[Meditation Exercise] Distinguishing Your Experiencer From Your Observer

in Meditation, Personal Development

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Take a minute and think about your ‘rollercoaster’ of feelings this past weekend.

Perhaps you started off Saturday feeling happy it was the weekend, then somebody cut you off while driving which made you upset, but then you met a friend which was exciting, but they told you bad news which made you sad. Regardless of any patterns, just take a moment to reflect on how you felt throughout this past weekend and how it shifted along the way.

Read on when finished.

Now, let me ask you this – who is the ‘person’ that just reflected on all the various emotional states from the weekend? Was it you? But wait, if you reflected on it, then who actually experienced those actual emotions when they came about. Was it you?  If so, then who’s the real you? Is it the person that experienced the emotions or the person that observed those experiences of emotions?

Interesting contemplation, eh.

What it proves to us is that this idea of ‘you’ is very subjective and based in the perspective in which you view yourself and your relationship to the world around you.

The power of this idea lies in the fact that the observer self isn’t just confined to being accessible in retrospect. In any given current moment you can actually pull yourself out of your experiencer self and sit within your observer self.  Today’s meditation is going to focus on helping you do just that.

  1. Get into a comfortable position. As a reminder, don’t get caught up in forcing yourself to sit cross-legged if it doesn’t feel right. Meditation isn’t a practice in becoming a monk, it’s a practice in better connecting within. Depending on your mood, you may want to sit on your haunches with a pillow under your butt or lying down on a yoga mat or bed. The key is to find a position that allows you to relax.
  2. Take a minute to either practice the ‘shifting realities‘ meditation if you’ve tried it already. If not, just take a deep inhale while imagining fresh energy entering your body and as you exhale slowly, imagine your body untensing/loosening and space being created for your body to expand and relax. Do it a few times until your body feel more relaxed than when you’ve started. Remember to try Synctuition to help!
  3. Trigger a slight tension/pain in your body. Doesn’t have to be anything wild. If you have tight hips, adjust yourself so you can feel the tension. Or if your back is sore, move so that you can feel that soreness. Bring your focus fully to that sensation.
  4. Move from the perspective as the experiencer of the tension, to the observer of the experiencer. The best way to do this is to ask yourself this question – “I wonder what it would be like to no longer be the ‘me’ that is experiencing the sensation, but rather the ‘me’ that is watching that version of me experiencing it?” The beauty of this question is it stated in the curiousity-tense, allowing your mind to find a way for you to move into this point of view. From this new perspective you should be able to see yourself from either outside of your body or from a little area of consciousness in the back of your head that is unable to feel the sensation but rather just see the sensation. Regardless of the way you choose to visualize it, the key is to be in a perspective in which you no longer can can consciously feel the sensation.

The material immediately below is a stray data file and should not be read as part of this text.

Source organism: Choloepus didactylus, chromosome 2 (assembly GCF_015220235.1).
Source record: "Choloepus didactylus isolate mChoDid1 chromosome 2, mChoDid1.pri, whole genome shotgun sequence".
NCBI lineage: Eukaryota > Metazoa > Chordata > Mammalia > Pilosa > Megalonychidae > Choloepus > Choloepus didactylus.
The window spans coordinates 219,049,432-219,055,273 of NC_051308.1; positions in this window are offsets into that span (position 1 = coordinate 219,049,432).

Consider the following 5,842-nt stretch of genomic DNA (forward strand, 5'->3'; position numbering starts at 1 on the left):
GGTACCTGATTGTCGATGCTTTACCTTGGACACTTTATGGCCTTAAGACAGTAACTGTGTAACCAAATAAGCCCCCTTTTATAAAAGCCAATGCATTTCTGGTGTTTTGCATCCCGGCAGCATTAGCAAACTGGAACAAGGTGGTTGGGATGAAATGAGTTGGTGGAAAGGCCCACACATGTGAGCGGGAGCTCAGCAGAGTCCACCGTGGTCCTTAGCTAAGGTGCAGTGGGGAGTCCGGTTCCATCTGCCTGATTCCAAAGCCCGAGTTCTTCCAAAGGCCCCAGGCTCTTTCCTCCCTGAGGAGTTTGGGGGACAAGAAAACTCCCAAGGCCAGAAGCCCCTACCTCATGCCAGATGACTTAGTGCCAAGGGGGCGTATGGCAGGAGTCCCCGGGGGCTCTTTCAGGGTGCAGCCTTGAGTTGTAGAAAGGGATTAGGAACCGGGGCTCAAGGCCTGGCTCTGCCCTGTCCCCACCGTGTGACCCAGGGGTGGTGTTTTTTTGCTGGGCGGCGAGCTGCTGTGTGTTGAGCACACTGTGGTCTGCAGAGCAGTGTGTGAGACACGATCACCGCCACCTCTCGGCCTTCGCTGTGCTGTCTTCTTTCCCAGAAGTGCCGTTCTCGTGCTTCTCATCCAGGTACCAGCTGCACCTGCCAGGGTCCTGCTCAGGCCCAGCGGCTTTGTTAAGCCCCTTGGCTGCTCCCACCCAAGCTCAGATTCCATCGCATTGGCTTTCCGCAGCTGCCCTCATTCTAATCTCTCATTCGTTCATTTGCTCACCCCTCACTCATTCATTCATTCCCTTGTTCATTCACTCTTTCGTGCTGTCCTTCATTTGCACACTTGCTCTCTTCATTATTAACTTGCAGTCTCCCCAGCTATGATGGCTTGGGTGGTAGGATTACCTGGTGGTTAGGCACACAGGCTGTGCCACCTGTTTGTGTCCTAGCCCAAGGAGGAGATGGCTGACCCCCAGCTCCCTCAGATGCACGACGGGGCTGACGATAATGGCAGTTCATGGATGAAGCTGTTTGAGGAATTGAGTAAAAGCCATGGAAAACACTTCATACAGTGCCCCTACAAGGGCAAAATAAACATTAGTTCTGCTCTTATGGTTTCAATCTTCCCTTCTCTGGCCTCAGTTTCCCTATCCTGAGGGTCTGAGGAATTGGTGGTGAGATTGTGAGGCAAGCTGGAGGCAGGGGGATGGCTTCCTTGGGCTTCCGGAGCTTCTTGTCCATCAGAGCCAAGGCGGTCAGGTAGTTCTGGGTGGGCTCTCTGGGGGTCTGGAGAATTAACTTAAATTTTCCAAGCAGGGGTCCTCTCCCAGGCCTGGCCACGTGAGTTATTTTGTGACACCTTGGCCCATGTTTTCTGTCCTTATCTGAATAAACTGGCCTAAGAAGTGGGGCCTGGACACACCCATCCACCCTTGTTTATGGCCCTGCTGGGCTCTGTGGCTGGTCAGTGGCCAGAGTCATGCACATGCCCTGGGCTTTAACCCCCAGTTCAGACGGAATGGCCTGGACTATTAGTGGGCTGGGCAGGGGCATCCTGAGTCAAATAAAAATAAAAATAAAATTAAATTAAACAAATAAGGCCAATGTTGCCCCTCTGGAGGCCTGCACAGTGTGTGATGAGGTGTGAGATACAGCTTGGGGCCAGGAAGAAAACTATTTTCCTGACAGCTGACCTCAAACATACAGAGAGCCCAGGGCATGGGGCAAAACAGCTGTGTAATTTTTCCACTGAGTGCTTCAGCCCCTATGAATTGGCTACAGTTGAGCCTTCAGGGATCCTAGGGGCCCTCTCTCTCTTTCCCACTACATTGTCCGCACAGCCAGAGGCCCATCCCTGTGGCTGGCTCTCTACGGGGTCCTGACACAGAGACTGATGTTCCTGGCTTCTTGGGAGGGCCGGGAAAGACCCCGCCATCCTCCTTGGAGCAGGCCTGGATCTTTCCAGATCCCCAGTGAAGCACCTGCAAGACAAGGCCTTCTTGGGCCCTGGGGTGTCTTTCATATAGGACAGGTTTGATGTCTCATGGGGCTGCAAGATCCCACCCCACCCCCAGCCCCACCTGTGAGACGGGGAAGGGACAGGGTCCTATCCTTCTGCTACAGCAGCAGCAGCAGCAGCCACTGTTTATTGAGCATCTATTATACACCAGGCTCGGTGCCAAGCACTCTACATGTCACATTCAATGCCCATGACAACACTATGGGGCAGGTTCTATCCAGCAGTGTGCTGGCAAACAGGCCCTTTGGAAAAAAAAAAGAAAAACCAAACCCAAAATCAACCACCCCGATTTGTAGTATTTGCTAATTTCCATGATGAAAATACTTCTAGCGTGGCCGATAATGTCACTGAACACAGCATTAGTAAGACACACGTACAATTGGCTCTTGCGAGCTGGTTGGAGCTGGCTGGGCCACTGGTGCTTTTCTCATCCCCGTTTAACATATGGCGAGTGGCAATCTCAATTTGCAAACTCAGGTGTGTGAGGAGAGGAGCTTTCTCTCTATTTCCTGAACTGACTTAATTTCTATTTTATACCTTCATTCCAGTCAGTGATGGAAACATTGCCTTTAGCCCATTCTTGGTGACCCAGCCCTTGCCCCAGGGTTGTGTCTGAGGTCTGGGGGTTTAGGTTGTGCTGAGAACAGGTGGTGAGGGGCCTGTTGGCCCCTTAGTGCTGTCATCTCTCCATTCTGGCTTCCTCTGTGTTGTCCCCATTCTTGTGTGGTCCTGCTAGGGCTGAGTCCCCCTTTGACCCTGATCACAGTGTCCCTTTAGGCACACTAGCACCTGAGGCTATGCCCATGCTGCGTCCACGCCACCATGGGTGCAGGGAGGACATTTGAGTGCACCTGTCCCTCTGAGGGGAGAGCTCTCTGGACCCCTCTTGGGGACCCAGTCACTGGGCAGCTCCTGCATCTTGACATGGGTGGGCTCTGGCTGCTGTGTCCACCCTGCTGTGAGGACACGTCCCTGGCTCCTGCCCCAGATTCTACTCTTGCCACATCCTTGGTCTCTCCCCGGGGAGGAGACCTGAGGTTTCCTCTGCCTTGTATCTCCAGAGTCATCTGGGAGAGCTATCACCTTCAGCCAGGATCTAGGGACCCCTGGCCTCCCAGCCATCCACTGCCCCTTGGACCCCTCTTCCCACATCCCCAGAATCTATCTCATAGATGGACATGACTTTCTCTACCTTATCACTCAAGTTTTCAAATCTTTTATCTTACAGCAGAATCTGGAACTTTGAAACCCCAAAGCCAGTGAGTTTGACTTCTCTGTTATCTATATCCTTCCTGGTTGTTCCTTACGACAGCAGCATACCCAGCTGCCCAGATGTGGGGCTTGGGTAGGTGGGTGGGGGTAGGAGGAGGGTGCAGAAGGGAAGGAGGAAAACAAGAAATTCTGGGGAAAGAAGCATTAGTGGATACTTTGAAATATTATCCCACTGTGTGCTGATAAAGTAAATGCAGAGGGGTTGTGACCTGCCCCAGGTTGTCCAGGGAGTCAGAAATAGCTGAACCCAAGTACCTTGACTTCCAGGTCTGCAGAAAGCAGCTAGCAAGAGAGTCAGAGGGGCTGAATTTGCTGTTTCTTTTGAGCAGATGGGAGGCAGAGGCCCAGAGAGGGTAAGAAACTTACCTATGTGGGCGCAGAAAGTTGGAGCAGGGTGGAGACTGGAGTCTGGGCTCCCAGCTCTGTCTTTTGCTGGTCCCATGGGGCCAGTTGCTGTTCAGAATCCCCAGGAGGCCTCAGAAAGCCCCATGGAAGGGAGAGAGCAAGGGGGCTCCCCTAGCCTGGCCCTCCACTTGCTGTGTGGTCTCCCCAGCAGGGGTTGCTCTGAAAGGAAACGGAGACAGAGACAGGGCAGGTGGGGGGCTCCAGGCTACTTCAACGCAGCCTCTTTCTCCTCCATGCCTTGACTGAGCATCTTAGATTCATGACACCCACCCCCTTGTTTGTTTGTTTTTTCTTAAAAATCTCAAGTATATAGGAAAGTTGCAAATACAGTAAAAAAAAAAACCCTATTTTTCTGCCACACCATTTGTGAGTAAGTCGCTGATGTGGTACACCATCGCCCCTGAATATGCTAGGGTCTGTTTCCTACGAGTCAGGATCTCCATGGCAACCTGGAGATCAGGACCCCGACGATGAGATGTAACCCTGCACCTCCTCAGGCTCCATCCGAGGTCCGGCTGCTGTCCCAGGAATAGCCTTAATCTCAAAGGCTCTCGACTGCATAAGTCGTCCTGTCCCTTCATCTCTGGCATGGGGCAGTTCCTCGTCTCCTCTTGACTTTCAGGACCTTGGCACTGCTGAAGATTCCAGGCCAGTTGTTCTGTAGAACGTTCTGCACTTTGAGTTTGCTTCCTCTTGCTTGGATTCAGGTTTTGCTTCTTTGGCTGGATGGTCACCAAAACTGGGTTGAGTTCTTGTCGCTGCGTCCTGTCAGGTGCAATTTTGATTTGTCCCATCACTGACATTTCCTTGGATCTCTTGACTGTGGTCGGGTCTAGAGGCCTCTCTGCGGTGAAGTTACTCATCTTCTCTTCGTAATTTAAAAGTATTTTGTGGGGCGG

Your mind may fight you on this since it is so familiar with being fully absorbed in the experience of reality, it will think that any other perspective is preposterous! Be patient with yourself. As we proved above, if you’re able to see yourself in various emotions without necessarily feeling them when reflecting, you can also do the same in the moment. As you keep reminding yourself it’s possible and asking questions that allow yourself to move away from the feeling, you will naturally begin to identify better with this observer self.


It’s important to note that my intention with this post and exercise is not to try to get you to ‘live’ within the observer self and deny the experiencer. I’ve been through courses and read books that really push you to be in this observer self consistently as though it is better, and, well, I respectfully disagree with that philosophy. I think it’s unproductive and unhelpful to try to choose a perspective in which you should constantly reside in or define one as better than another. For example, looking in your rear view mirror is not better than looking in the side mirror. They both serve different purposes through different perspectives.

Ultimately, existence is relative. Life is relative. We would have not been given the opportunity to be experiencers if it were not for our benefit and growth. All we are doing in this exercise is learning that we are not confined to having to always stay in our experiencer self. We can move out of it into the observer, and over time become better at consciously moving into our experiencer self to enjoy the sensations life has to offer, while maintain an awareness of our observer self.

**This blog post was inspired by the book The Untethered Soul.**




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